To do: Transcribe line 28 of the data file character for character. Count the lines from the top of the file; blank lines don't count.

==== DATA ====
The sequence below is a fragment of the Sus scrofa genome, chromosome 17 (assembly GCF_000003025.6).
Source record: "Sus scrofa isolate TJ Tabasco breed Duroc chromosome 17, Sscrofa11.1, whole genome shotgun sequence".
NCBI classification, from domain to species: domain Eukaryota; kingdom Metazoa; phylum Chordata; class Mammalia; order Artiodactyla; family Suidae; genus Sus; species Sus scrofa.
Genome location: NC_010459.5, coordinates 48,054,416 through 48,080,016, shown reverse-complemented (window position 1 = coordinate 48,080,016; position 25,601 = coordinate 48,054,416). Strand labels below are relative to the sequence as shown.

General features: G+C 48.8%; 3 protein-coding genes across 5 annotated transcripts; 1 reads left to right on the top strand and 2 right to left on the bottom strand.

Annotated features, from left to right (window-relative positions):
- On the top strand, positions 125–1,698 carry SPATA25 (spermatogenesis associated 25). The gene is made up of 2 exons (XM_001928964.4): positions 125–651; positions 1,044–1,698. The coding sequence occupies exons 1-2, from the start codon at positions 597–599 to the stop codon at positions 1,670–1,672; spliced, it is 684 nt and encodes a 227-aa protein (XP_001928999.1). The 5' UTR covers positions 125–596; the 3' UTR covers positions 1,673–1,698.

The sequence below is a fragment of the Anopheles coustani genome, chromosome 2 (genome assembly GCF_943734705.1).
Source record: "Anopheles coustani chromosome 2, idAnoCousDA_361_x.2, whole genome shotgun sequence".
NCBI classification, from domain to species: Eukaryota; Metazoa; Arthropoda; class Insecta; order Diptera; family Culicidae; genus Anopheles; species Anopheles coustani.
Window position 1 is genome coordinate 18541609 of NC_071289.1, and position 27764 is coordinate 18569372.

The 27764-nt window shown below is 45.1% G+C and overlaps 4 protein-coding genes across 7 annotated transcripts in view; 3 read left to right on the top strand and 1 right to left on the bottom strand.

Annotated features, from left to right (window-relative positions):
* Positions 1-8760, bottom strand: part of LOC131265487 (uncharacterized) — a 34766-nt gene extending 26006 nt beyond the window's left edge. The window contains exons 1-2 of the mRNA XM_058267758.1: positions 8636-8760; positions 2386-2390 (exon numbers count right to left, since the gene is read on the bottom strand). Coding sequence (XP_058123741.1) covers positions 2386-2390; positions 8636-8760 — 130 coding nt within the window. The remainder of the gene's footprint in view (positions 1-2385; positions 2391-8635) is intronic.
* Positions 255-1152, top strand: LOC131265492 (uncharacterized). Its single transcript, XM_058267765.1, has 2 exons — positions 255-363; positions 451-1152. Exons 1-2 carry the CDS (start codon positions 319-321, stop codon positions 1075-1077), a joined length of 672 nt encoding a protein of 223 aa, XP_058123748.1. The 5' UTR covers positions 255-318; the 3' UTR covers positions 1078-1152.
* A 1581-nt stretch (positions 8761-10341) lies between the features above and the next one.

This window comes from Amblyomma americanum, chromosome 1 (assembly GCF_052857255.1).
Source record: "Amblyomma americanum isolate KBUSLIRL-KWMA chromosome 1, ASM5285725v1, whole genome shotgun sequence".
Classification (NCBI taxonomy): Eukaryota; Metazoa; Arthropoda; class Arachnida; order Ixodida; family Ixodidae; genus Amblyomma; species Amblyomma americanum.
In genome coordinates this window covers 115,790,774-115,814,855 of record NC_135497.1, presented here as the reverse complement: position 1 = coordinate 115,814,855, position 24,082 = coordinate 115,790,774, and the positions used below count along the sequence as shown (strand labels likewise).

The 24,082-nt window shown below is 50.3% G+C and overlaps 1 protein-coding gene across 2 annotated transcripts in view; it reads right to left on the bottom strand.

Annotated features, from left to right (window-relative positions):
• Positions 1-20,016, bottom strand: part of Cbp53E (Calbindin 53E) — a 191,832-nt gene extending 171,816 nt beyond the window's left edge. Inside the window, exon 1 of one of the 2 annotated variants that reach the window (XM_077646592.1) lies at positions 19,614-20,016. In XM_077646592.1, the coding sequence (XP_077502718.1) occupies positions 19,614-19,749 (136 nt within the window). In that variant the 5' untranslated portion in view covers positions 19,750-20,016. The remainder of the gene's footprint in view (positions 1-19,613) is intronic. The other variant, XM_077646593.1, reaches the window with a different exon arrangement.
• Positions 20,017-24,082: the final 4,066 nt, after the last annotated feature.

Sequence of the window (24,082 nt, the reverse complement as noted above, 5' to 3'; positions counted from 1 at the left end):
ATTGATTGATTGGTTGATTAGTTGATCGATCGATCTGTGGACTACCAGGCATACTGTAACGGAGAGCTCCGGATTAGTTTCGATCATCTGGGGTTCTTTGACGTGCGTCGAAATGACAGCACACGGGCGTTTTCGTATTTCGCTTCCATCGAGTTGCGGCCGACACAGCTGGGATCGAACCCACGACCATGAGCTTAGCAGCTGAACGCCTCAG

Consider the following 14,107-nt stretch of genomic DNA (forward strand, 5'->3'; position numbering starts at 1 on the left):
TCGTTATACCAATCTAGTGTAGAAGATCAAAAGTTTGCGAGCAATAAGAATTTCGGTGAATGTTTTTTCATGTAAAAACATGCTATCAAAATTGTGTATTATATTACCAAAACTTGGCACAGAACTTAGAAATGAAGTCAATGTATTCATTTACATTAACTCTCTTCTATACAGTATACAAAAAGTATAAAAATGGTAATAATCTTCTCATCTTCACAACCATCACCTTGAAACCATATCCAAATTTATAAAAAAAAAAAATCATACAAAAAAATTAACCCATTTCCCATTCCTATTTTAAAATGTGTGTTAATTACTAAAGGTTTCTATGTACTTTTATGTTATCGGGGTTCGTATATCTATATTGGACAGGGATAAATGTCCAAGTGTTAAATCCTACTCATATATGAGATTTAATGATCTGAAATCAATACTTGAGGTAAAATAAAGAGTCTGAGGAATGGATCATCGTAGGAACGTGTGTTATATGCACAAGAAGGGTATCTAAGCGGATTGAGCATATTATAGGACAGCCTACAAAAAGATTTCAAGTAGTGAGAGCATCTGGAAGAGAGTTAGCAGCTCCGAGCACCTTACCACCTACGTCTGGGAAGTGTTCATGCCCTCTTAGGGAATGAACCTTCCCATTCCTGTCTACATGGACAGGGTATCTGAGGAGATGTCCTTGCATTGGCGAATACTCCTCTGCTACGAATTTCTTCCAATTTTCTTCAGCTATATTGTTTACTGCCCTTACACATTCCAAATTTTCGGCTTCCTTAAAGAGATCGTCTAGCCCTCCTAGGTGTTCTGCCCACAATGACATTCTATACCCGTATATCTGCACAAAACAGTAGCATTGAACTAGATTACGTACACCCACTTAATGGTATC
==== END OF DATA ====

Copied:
TCGTTATACCAATCTAGTGTAGAAGATCAAAAGTTTGCGAGCAATAAGAATTTCGGTGAATGTTTTTTCATGTAAAAACATGCTATCAAAATTGTGTATTATATTACCAAAACTTGGCACAGAACTTAGAAATGAAGTCAATGTATTCATTTACATTAACTCTCTTCTATACAGTATACAAAAAGTATAAAAATGGTAATAATCTTCTCATCTTCACAACCATCACCTTGAAACCATATCCAAATTTATAAAAAAAAAAAATCATACAAAAAAATTAACCCATTTCCCATTCCTATTTTAAAATGTGTGTTAATTACTAAAGGTTTCTATGTACTTTTATGTTATCGGGGTTCGTATATCTATATTGGACAGGGATAAATGTCCAAGTGTTAAATCCTACTCATATATGAGATTTAATGATCTGAAATCAATACTTGAGGTAAAATAAAGAGTCTGAGGAATGGATCATCGTAGGAACGTGTGTTATATGCACAAGAAGGGTATCTAAGCGGATTGAGCATATTATAGGACAGCCTACAAAAAGATTTCAAGTAGTGAGAGCATCTGGAAGAGAGTTAGCAGCTCCGAGCACCTTACCACCTACGTCTGGGAAGTGTTCATGCCCTCTTAGGGAATGAACCTTCCCATTCCTGTCTACATGGACAGGGTATCTGAGGAGATGTCCTTGCATTGGCGAATACTCCTCTGCTACGAATTTCTTCCAATTTTCTTCAGCTATATTGTTTACTGCCCTTACACATTCCAAATTTTCGGCTTCCTTAAAGAGATCGTCTAGCCCTCCTAGGTGTTCTGCCCACAATGACATTCTATACCCGTATATCTGCACAAAACAGTAGCATTGAACTAGATTACGTACACCCACTTAATGGTATC